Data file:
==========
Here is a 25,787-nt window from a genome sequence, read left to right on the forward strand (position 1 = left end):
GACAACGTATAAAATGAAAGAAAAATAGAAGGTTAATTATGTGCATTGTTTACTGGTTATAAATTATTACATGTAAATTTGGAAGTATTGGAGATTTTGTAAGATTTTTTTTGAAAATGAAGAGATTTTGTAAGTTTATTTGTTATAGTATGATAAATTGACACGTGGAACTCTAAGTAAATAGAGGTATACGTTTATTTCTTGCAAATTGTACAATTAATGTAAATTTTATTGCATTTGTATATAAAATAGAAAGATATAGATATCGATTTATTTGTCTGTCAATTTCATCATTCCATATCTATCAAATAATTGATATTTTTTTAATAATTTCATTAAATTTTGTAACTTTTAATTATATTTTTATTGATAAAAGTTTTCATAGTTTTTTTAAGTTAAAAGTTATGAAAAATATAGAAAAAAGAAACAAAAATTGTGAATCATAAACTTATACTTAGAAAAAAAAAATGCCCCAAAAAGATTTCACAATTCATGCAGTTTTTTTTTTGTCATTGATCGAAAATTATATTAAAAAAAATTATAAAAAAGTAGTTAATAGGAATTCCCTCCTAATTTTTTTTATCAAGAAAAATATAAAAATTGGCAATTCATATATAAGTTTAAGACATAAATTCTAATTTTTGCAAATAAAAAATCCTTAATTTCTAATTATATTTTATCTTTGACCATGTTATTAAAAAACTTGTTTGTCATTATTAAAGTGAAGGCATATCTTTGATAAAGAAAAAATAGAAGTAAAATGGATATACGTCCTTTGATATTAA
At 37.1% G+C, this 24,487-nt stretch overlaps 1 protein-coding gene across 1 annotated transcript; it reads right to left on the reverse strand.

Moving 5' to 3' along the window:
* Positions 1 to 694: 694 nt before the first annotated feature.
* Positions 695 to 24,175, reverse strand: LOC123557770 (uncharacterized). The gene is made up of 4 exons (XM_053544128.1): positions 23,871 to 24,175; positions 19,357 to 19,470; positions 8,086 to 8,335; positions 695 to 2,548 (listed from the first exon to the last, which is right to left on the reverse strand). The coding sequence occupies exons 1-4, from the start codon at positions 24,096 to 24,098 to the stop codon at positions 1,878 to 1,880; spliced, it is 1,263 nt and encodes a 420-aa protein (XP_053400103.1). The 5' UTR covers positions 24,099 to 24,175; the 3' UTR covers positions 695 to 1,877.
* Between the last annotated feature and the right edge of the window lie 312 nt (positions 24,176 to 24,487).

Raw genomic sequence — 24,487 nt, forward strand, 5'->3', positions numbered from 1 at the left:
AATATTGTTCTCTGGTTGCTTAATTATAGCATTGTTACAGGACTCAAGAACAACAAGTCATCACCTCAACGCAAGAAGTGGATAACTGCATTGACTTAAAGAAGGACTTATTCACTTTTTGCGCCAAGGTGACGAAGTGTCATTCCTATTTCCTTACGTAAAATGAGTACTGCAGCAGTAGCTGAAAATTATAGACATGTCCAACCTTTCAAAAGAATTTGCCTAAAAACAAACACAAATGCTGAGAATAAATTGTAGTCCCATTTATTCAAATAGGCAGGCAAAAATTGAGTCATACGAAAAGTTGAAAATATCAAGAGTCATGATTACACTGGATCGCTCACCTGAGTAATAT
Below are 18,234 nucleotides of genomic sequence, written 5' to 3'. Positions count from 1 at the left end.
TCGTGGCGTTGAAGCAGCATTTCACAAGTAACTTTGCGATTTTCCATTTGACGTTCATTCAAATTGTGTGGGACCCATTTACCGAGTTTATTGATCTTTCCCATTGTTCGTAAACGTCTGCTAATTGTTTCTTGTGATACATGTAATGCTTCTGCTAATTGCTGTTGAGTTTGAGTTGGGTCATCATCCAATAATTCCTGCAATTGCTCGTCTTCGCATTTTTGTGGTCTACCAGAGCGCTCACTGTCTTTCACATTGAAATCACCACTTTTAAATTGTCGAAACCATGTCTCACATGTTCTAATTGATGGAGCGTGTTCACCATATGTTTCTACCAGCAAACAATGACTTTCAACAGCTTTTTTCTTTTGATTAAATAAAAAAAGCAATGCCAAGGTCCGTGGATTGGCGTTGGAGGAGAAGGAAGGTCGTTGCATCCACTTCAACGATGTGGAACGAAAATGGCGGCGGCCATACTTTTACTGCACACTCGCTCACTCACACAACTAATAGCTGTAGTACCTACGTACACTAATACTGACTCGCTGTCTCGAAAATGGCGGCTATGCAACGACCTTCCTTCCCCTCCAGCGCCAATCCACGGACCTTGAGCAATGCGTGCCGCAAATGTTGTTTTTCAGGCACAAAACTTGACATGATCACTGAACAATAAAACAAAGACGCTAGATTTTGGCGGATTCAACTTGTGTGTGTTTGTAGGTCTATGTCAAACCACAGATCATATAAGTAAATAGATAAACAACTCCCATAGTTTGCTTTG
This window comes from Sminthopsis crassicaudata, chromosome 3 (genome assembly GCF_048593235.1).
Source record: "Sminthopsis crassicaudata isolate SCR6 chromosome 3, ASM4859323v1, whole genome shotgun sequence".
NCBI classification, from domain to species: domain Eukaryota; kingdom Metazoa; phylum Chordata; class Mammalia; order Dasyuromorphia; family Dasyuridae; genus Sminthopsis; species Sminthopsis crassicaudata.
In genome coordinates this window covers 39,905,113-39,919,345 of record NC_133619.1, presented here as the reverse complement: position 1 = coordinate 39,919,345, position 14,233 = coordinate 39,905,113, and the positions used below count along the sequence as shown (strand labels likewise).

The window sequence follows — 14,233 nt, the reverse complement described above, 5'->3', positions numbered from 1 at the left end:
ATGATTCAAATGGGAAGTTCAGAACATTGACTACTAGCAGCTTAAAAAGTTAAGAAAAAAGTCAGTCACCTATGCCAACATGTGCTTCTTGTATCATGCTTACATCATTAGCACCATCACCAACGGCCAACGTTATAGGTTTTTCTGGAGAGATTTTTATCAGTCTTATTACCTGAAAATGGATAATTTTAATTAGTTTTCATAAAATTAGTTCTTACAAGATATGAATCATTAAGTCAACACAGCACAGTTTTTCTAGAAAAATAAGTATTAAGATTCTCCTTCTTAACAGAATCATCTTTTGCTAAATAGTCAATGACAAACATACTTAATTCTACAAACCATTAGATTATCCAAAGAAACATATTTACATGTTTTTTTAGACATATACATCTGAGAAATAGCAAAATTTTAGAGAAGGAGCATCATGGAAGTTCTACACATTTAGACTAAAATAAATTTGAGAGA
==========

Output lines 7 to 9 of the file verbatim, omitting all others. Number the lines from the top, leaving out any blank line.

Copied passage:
* Between the last annotated feature and the right edge of the window lie 312 nt (positions 24,176 to 24,487).

Raw genomic sequence — 24,487 nt, forward strand, 5'->3', positions numbered from 1 at the left:
AATATTGTTCTCTGGTTGCTTAATTATAGCATTGTTACAGGACTCAAGAACAACAAGTCATCACCTCAACGCAAGAAGTGGATAACTGCATTGACTTAAAGAAGGACTTATTCACTTTTTGCGCCAAGGTGACGAAGTGTCATTCCTATTTCCTTACGTAAAATGAGTACTGCAGCAGTAGCTGAAAATTATAGACATGTCCAACCTTTCAAAAGAATTTGCCTAAAAACAAACACAAATGCTGAGAATAAATTGTAGTCCCATTTATTCAAATAGGCAGGCAAAAATTGAGTCATACGAAAAGTTGAAAATATCAAGAGTCATGATTACACTGGATCGCTCACCTGAGTAATAT